happyhousewife Posted 13 Oct 2011 , 5:17pm
post #1 of

First off, I am so sorry if this topic is elsewhere!

I have recently started a home bakery business in Texas and am baking a chocolate gluten-free tiered baby shower cake to feed 50. I am struggling with the pricing since this is my first go at gluten-free. I do know that the ingredients are more expensive.

Anyone have any advice for me?

I would so appreciate it!

Thank you!

14 replies
jason_kraft Posted 13 Oct 2011 , 5:36pm
post #2 of

I run a bakery that specializes in allergy-friendly cakes. We price GF cakes about 15% higher than non-GF cakes due to the more expensive ingredients, but our prices are higher across the board because the baking processes necessary to ensure there is no cross-contamination means extra time for cleanup and limits on how many orders can be made on a particular day.

For example, if you've used flour in your kitchen you need to wait at least 24 hours before working with any GF products or ingredients, since there may still be airborne flour.

happyhousewife Posted 13 Oct 2011 , 5:45pm
post #3 of

Thank you for the information! I will be sure to bake the cake when I am sure the kitchen is flour-free, which shouldn't be a problem! Thank you for your 15% advice! I appreciate it!

jason_kraft Posted 13 Oct 2011 , 5:58pm
post #4 of

No problem, just make sure to follow all the relevant procedures to avoid gluten contamination, here is a list:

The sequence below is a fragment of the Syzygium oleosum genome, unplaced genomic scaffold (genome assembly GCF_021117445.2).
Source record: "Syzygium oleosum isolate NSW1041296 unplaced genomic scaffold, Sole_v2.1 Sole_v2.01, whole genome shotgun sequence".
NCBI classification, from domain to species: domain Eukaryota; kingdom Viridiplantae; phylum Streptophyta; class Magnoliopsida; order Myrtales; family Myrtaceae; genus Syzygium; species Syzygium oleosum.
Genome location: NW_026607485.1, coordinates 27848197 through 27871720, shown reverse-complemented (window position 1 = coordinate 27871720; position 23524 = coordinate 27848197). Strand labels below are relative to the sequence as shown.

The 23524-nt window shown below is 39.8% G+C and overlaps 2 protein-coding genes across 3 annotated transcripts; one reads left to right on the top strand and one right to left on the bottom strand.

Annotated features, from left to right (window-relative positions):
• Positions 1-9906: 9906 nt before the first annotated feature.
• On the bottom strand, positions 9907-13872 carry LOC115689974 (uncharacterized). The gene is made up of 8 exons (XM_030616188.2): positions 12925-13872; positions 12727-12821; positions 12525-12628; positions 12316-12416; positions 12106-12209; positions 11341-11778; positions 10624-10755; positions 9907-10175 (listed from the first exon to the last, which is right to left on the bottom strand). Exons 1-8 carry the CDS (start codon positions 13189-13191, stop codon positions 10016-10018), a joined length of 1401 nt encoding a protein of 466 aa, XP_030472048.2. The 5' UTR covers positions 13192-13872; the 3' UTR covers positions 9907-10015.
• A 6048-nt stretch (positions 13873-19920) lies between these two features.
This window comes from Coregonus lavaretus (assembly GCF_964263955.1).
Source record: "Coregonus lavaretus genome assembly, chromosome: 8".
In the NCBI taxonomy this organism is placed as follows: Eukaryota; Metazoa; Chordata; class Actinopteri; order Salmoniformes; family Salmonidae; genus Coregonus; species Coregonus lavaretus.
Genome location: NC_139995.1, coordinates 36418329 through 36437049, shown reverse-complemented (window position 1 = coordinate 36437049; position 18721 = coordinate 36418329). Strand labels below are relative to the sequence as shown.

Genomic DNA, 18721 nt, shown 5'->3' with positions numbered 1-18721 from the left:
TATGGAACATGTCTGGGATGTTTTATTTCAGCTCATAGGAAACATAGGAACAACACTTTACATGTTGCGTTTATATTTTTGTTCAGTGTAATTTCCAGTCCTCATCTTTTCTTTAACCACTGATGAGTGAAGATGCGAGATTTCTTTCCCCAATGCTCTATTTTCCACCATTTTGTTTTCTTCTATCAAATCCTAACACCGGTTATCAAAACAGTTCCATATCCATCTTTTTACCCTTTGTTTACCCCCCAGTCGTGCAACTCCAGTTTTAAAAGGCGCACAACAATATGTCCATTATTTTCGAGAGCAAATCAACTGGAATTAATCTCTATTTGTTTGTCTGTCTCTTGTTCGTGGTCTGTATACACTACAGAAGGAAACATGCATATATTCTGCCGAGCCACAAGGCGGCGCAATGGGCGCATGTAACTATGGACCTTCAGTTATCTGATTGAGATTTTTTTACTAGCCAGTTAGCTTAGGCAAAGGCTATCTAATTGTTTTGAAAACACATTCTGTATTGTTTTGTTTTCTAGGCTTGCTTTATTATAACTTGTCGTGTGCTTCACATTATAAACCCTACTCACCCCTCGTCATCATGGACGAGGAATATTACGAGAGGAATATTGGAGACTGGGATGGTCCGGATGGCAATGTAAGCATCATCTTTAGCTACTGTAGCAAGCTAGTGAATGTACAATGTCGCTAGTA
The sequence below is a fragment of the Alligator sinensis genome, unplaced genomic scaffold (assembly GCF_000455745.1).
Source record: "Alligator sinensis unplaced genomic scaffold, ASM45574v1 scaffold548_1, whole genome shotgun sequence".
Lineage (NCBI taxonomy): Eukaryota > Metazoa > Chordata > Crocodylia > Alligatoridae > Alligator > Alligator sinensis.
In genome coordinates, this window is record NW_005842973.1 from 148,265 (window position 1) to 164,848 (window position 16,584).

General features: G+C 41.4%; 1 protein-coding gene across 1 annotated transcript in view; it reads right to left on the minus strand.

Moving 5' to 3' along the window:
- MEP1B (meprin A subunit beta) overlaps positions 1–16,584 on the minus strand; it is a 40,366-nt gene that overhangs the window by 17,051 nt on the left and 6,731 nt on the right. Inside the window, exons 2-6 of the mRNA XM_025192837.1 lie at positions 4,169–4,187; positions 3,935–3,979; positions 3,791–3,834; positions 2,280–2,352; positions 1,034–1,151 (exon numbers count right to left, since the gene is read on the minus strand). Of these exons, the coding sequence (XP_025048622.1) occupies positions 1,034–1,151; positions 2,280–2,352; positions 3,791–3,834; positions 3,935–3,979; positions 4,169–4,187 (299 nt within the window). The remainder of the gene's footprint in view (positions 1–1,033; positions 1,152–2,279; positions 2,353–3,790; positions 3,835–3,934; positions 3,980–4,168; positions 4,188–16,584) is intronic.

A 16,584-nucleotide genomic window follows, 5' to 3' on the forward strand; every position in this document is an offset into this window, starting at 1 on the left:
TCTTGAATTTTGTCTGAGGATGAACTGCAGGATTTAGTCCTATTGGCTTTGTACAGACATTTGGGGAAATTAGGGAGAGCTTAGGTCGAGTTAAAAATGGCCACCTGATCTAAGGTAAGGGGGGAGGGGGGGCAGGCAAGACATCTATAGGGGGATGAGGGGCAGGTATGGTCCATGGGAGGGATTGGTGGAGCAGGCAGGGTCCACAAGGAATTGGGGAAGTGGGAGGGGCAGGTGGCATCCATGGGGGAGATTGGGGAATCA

http://celiacdisease.about.com/od/cookingglutenfree/a/crosscontaminat.htm

You'll also want to check your ingredients to make sure they are not processed on shared equipment with gluten.

Annabakescakes Posted 16 Oct 2011 , 2:35am
post #5 of

When I first did a gluten free I charged 10% more, then got the supplies and was floored! I used a "mix", which was only about 4 ingredients, and it was 4 times more in cost of a flour mix, for half as much. So 8 times higher for the "base" and then other ingredient costs. My regular cost is .40 a serving, but I charge $2.75, so I took $2.75 - .40 = $2.35 for the "labor". Then the gluten free cost is about $1.55 a serving + $2.35 for labor = $3.90. But I an thinking of making it $4.25 because of the extra work involved making sure every last molecule is gluten free. My other option is tring to reduce ingredient cost and charging the same, or a tiny bit more.

Jason, I know youy make your own "mix". What does it cost you per serving for ingredients alone?

jason_kraft Posted 16 Oct 2011 , 3:46am
post #6 of
Quote:
Originally Posted by Annabakescakes